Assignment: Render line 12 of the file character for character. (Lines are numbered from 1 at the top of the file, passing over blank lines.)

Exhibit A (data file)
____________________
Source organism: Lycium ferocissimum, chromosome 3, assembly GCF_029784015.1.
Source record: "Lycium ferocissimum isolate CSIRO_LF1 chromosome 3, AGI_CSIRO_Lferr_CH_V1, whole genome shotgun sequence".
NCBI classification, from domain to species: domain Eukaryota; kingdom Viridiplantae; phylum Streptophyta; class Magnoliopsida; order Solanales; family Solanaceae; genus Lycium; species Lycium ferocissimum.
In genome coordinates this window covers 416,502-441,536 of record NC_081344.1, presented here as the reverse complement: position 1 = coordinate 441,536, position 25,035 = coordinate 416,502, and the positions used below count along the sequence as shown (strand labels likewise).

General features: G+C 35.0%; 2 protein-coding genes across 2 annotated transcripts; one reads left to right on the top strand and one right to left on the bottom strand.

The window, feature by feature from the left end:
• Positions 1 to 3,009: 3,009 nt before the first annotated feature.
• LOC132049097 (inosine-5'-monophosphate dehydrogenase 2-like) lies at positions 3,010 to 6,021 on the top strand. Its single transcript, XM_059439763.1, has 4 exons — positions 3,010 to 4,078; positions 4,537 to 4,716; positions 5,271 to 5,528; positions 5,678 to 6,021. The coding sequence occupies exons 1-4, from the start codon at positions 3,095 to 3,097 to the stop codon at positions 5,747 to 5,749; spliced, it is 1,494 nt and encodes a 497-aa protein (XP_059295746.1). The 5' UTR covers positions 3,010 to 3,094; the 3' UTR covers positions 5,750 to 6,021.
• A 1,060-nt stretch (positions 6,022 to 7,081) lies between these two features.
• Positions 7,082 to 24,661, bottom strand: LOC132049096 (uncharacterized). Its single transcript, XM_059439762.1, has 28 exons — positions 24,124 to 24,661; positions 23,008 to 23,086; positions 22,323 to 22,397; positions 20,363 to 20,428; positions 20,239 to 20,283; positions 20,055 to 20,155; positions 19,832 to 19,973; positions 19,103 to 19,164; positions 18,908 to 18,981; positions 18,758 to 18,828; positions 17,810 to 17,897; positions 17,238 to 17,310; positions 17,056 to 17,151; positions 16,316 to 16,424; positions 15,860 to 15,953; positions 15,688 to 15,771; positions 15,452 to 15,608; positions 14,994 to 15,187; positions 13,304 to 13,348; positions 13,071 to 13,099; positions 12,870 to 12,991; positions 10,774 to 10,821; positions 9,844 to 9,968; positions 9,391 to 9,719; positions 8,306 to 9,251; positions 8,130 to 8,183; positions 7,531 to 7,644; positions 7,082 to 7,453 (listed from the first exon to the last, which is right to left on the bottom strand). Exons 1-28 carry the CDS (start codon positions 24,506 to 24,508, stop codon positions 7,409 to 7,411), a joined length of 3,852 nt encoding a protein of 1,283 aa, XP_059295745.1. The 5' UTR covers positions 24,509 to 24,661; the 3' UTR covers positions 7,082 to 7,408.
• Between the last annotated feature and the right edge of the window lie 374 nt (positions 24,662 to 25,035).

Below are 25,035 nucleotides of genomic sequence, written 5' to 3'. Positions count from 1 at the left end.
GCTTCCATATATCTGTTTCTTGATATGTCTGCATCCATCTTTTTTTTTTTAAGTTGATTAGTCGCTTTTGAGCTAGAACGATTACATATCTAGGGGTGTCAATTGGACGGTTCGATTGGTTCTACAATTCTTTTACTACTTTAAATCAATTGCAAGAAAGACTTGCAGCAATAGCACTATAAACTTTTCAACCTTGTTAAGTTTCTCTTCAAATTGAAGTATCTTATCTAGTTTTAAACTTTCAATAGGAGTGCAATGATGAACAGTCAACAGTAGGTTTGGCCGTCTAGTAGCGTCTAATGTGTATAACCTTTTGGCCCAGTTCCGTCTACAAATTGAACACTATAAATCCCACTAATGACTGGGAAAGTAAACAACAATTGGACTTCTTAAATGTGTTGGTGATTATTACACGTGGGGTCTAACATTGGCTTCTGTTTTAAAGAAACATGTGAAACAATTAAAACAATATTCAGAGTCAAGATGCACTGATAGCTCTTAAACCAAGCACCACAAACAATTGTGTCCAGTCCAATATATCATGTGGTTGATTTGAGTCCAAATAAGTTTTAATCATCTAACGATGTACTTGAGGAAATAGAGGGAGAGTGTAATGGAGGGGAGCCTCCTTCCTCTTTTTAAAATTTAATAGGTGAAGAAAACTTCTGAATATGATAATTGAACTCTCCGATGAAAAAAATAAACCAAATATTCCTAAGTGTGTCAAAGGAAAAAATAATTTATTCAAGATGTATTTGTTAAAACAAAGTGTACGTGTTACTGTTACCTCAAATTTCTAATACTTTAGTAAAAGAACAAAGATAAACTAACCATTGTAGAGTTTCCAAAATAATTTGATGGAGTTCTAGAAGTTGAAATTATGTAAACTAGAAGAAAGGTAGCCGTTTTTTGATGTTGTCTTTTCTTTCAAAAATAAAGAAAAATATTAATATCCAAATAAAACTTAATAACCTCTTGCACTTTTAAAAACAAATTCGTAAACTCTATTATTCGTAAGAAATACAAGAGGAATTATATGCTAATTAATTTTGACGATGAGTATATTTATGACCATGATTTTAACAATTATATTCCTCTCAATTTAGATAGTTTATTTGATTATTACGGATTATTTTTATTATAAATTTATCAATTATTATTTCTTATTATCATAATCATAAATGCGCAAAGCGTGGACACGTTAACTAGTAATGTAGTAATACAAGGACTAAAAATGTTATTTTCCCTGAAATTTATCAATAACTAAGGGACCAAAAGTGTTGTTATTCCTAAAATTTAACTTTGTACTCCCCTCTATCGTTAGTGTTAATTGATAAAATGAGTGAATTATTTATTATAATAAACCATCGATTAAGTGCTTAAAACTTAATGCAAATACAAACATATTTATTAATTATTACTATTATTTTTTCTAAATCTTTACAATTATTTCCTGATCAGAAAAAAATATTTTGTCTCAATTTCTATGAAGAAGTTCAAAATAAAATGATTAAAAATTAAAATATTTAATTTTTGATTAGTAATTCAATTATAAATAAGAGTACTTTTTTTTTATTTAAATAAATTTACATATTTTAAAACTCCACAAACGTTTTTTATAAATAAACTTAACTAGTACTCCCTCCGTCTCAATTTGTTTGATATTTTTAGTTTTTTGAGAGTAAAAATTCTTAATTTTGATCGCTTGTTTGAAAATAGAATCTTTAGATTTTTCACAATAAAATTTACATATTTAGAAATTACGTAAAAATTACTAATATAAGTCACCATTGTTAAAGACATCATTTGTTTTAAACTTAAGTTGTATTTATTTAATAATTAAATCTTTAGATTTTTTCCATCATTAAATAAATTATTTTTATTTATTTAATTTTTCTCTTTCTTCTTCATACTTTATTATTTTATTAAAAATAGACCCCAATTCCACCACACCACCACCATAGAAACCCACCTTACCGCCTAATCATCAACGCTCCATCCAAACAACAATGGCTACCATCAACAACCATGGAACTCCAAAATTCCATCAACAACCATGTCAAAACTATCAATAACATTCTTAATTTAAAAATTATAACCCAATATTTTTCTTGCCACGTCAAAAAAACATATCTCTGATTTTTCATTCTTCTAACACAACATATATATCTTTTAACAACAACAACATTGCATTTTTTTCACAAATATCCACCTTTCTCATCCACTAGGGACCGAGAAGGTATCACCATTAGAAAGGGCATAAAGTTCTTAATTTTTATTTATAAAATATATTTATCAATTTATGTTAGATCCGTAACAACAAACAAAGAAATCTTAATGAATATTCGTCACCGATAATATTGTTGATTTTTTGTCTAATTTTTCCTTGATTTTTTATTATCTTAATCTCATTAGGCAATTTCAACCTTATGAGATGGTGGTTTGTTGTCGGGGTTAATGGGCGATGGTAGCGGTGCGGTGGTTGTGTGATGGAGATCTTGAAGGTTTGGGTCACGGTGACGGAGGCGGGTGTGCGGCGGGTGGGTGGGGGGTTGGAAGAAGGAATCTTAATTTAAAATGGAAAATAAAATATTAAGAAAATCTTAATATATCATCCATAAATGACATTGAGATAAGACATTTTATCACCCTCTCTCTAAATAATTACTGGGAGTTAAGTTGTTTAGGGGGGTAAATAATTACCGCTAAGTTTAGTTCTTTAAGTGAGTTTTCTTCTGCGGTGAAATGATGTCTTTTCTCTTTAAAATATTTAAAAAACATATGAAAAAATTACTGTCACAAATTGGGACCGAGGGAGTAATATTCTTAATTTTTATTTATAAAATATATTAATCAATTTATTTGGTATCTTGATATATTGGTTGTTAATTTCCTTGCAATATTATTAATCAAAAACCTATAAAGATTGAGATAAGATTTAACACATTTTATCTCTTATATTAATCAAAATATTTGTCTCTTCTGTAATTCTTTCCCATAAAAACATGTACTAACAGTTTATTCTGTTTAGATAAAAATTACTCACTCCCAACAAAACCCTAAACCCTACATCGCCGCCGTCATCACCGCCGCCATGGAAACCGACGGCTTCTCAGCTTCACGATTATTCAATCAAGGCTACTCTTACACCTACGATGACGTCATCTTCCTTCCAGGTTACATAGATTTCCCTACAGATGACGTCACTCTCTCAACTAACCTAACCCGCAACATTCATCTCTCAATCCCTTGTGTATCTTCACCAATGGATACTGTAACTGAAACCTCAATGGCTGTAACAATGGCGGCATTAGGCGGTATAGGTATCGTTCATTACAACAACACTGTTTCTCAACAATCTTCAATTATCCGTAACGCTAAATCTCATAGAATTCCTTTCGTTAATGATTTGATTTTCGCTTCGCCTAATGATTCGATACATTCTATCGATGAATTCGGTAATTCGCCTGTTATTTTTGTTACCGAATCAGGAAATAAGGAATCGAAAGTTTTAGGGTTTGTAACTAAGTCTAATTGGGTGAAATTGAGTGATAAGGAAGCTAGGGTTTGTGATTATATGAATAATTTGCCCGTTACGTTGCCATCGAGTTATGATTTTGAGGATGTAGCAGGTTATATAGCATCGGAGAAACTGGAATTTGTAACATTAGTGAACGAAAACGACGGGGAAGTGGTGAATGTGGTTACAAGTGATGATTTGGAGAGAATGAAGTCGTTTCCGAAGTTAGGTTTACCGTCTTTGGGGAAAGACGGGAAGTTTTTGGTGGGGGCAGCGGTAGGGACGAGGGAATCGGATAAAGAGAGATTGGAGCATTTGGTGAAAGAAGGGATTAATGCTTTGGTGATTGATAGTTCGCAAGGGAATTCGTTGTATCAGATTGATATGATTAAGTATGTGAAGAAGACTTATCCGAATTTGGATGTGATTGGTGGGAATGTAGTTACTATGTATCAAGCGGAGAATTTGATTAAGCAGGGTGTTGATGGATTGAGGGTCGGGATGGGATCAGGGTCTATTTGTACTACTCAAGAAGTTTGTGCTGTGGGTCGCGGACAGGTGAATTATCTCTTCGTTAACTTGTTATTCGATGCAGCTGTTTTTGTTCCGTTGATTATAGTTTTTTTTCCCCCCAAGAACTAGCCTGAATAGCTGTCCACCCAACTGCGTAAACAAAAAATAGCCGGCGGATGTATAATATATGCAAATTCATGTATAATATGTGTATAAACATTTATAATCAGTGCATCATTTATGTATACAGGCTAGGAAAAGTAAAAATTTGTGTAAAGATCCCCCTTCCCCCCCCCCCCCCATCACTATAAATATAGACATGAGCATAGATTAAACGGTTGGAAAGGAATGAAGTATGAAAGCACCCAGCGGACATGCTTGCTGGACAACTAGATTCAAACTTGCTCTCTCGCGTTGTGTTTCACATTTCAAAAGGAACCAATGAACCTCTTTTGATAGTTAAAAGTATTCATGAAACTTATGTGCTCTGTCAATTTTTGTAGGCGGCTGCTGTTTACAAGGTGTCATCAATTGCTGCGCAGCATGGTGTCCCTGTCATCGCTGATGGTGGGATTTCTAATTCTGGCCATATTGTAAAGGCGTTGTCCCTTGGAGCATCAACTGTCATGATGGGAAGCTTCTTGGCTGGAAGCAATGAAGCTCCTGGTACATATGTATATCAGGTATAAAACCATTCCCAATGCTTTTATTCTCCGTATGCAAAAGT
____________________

Below are 25,035 nucleotides of genomic sequence, written 5' to 3'. Positions count from 1 at the left end.